Even seemingly minor systems that hold relatively few functions or limited data are still vitally important from a cyber security perspective. They can be the doorway that leads to much more critical business systems or sensitive client and employee data. System breaches not only cost a fortune to investigate and recover from, they can also cost millions in regulatory fines. Just ask Equifax, who agreed to pay $575 million following their data breach in 2017. Stolen customer databases are big business on the Dark Web!

Secure passwords are hard to remember and most people struggle to remember one, let alone 2 or 3. Without us even going into sophisticated technology like eavesdropping devices or key-logging malware, passwords can easily be overheard. How often have you seen a password scribbled on a post it note and stuck to the side of a monitor? Multiple systems can be compromised through that one, seemingly unimportant log-in.

 
 
 
 

How 10Duke can help

10Duke are identity and access management experts. We can provide you with a combination of powerful tools that help you ensure that the right people have access to the right things at the right time, without compromising the end-user experience. 10Duke also has the right solution for every organisation and can help you eliminate password sharing through:

1. Identity-based access

When each user is given their own, unique login that’s based on their own, unique identity, it is access to software that is shared - not passwords. Identity-based licensing is the most modern way of licensing your products and managing your customer information, whilst making your product easy to access for your customers. Click here to learn more.

2. Floating licensing

No matter how many people require access to a product, floating software licenses mean that every user can be provided with a separate, unique account login, without ever accidentally over-using entitlements. The number of simultaneous logins can be restricted, meaning that it’s not possible for a rogue user and a legitimate user to access a network at the same time. If a user does decide to share their password, they will block their own access to a network.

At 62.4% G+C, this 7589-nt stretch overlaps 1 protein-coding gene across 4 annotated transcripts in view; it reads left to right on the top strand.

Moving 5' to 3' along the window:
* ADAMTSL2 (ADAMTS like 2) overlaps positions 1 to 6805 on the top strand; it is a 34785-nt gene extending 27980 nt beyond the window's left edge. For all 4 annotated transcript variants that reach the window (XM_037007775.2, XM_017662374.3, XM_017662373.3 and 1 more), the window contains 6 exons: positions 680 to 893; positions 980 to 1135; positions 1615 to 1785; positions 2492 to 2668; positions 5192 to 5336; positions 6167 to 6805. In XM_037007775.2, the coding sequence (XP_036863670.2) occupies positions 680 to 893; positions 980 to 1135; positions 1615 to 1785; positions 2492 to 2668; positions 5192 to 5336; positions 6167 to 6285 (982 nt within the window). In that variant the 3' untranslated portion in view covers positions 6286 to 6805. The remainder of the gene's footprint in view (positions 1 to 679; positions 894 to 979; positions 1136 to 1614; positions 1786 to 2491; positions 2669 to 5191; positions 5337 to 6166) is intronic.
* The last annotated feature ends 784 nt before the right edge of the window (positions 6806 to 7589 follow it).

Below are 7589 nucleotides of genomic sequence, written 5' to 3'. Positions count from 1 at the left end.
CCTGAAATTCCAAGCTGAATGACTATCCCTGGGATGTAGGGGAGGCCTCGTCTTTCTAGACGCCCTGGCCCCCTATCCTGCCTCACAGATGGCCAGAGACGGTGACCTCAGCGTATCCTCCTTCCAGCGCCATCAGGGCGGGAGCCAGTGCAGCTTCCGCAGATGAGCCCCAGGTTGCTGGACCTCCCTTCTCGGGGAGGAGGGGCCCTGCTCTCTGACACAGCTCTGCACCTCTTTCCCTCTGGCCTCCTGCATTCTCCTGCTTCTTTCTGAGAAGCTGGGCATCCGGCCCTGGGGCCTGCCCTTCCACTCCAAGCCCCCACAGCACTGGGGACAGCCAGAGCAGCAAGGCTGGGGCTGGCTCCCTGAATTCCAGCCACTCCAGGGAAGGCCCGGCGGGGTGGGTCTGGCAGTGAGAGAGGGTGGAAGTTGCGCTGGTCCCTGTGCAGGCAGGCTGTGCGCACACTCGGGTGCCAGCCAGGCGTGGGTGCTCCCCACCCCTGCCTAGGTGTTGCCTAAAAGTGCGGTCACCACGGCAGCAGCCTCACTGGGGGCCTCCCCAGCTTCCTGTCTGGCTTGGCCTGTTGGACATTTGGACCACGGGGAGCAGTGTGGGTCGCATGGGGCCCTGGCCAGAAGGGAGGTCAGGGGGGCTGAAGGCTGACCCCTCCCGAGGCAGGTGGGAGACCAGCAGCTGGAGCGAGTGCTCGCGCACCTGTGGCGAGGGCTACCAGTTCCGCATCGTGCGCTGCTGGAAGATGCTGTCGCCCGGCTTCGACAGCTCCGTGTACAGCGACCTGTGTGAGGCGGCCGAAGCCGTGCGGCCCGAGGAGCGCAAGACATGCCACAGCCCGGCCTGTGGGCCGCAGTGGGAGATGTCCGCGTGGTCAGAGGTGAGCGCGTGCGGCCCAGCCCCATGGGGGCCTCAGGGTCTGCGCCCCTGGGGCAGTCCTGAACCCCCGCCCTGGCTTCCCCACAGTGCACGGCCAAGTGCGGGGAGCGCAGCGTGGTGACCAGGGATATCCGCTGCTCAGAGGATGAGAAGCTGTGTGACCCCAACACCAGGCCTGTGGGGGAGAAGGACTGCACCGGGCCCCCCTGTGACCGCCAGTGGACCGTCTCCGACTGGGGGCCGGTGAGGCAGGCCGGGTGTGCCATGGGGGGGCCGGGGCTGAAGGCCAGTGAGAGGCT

3. Granular control over access management

Not every client or employee needs privileged access to every licenced application within a business. People move on or up, and when that happens instead of changing or resetting passwords, you can simply remove or modify their entitlements accordingly.

Access can also be restricted to certain hours, tied to a MAC address, limited to certain locations, or tied to an IP address. Enabling admins to only grant access to shared licenses when and where they are needed, reduces opportunities for unnecessary account access. History logs also provide admins with oversight on which accounts are being shared and who has access to them. Access rights can also immediately be revoked in the event that you think a password may have become compromised.

4. Multi-Factor Authentication

Multi-factor authentication is an additional layer of security that makes it impossible for a rogue user to use valid credentials and also defends against password cracking software. Every time a user logs in, a second form of authentication is required, which is usually delivered by text or through an app, but can also be delivered in other ways. Learn more about MFA here.

5. Single Sign-on

Passwords are one of the main focuses of cyber criminals and every time a user enters a password it presents an opportunity for an account to be hacked. When single sign-on is implemented as part of an identity and access management solution it creates a robust cyber security strategy that limits the attack surface. Single sign-on can even help with compliance regulations by enabling automatic log-off and faster deprovisioning of users.

Conclusion

Password sharing is a false economy that creates a gaping cyber security hole that bad actors are just itching to slip through, an intrusion which, depending on the industry, can take between 98 and 197 days for a company to detect.

With identity-based licensing, legitimate software use can easily be shared amongst a large group of users without clients having to pay for more licenses than they need, or compromising security via password sharing.

By implementing a cost-effective, identity-based access management solution and combining it with powerful tools like multi-factor authentication and single sign-on, you can ensure that access to shared software accounts is only granted to the people that need it.

10Duke identity and access management solutions come with a range of advanced additional features to help you secure your company’s most valuable assets, covering everything from enforced password hygiene to secure storage for your data.

 
 
 
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Password sharing may seem harmless, but it actually puts your business, employees and customers at risk. Find out why what you can do to prevent it.